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Who invented wedding dresses?

What was the original color of wedding dresses?

Where did the wedding dress originate?

Why do brides wear white dresses?

What do different color wedding dresses mean?

What does a wedding dress train represent?

Why do brides wear a veil?

What is the longest wedding dress train?

What are the different train lengths for wedding dresses?

Why does a bride hold a bouquet?

Where did the tradition of a bridal bouquet come from?

What the most commonly fabrics used in wedding dresses?

Who Invented Wedding Dresses?

Human beings across the world love weddings so as to settle in their marriages. During the weddings, new attires are worn to make the day colorful and great. Other attires have a significant meaning as to why they are worn. Wedding dresses, therefore, involve the dresses usually long of white color that the bride wears during her marriage ceremony. To this extent, therefore, the essay will discuss the history of the wedding dresses and how it has evolved over time in the last one hundred years.

Originally, marriages were made for political, country or even families relations. During this occasion, women used to wear fabrics that used to show how wealth their family is and even the social class that their parent had in the society. Those from the rich families used silk and velvet while the poor used to wear their best clothes used to wear on Sundays. In 1405, the first wedding dress was introduced by Philippa of England during the 1840 marriage of Queen of England (Zoi, & Maria, 2014).

The original wedding dresses had no specific color. In fact, brides during this period of time used wedding dresses depending on their family wealth and social status in the society. There were different colors used depending on the family class but the most used color was blank. The current trend of wearing a white wedding dress started just the other day after the royalty of Victoria times. Originally, marriages were made for the purposes of political or even business basis, not love affairs. As a result of this, there were no wedding dresses. The bride used to wear the best dress that makes her appear beautiful and colorful. The rich and the poor worn different dresses depending on the family wealthy and social class. Later during the time of Queen Victoria, she wore the first white wedding dress during her marriage with Albert of Saxe. Since that day, white wedding dress became very popular during marriages (Sloan, 2016).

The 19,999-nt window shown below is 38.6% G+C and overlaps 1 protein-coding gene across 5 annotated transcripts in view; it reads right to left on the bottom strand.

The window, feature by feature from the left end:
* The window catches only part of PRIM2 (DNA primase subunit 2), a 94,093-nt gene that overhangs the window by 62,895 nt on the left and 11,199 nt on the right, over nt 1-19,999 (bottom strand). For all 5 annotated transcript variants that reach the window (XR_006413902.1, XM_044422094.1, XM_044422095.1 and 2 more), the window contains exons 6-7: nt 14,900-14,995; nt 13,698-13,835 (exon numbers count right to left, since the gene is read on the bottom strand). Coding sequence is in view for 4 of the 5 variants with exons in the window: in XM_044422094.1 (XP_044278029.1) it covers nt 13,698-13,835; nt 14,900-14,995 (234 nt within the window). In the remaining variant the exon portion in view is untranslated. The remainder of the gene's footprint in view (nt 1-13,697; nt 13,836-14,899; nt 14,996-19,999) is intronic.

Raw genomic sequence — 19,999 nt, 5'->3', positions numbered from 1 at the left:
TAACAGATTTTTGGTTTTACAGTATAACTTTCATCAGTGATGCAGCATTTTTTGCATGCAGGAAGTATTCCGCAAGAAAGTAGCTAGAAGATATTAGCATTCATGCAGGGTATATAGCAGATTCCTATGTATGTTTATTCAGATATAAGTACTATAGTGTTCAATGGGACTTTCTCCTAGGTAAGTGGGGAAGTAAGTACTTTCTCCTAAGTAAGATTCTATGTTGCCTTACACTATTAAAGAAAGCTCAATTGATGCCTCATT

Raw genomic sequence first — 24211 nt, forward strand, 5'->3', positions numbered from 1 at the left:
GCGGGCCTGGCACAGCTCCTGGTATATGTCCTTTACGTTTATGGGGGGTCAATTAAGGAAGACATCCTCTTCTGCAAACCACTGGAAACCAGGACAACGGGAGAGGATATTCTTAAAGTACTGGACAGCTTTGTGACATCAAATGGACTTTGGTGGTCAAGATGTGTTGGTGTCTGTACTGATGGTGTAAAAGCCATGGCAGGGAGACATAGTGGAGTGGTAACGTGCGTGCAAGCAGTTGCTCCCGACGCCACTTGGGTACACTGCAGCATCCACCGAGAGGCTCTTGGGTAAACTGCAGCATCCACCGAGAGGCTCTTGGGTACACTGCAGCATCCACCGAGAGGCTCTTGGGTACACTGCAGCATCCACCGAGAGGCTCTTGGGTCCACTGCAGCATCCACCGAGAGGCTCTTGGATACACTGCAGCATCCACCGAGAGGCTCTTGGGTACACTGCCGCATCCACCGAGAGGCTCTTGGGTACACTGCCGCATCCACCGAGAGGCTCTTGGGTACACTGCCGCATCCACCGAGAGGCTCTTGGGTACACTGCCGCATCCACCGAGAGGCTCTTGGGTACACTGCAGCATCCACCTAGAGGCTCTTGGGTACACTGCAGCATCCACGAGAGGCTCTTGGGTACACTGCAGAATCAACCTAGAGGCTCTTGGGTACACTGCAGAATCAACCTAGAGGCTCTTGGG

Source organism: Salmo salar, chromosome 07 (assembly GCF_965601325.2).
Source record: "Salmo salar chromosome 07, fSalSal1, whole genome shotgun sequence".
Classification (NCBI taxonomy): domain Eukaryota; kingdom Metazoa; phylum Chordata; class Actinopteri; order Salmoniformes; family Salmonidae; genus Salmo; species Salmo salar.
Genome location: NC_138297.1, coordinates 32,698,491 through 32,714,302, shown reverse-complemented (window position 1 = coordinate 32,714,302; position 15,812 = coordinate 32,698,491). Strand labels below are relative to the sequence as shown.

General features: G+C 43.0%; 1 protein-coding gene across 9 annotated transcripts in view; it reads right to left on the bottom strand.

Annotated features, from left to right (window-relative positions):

In a wedding, different colors of wedding dresses have a different meaning. Originally, the blue color in a dress meant purity and femininity (Roach, & Haynes, 2015). After the queen Victoria marriage using a white wedding dress, brides started using it in their marriage ceremonies. The reason for wearing this white wedding dresses is that white color is very closely associated with virginity, innocence, and light, been good and also been perfect (Gigliotti, 2016). It is a sign of purity, virginity, and goodness. It was believed that the virgin and perfect bride will bring joy to the man. The bride also holds flowers and this tradition of brides to hold bouquet can be backdated until the time of ancient empire. In this period, roman used flowers for the purposes of decorations for weddings. This is because, they viewed flowers as a symbol for bride fertility, purity and also fidelity management.

What Was the Original Color of Wedding Dresses?

Also, flowers signify a new beginning that the couple will be starting. Moreover, the bouquet was associated with banning evil spirits during this period and therefore, Roman introduced it at weddings in order to drive away evil spirits during weddings occasion. As a result of this, the tradition of bridal bouquet can be stemmed back to this ancient Roma (Carter & Duncan, 2017). The wedding dresses had a train and its history can be traced back to middle age. During this period even until today, the wedding dress train symbolizes the portion the bride occupies in the society. This was also linked with the social status of the bride's family. Those from the rich family has the longest train (Arend, 2016).

Wedding dresses have changed with time in different colors in a wedding dress having different meanings. White symbolizes innocence, purity, and cleanliness. Yellow show wisdom, happiness, and intellectuality. Red symbolizes power, health, and strength. Blue show peace, youthful, and spirituality. Green represents the presence of harmony and peace. Gold color show wealth with pink representing love and attractiveness. Originally, brides used to wear the wedding veil with the sole reason of covering prevent evil spirits from interfering with her marriage happiness. After the wedding of the Queen Victoria of United Kingdom, wedding veils are used by the brides during the wedding period to signify innocence and purity of the bride. Other reasons include prevention of the bride from escaping during the wedding and also symbolizes the groom ownership (Foster, Johnson & Eicher, 2003). The commonly used fabric was satin, taffeta which is similar to satin but it crisp rustles when the bride moves. Also, we have organza, chiffon which is a soft fabric, charmeuse, lace and also tulle.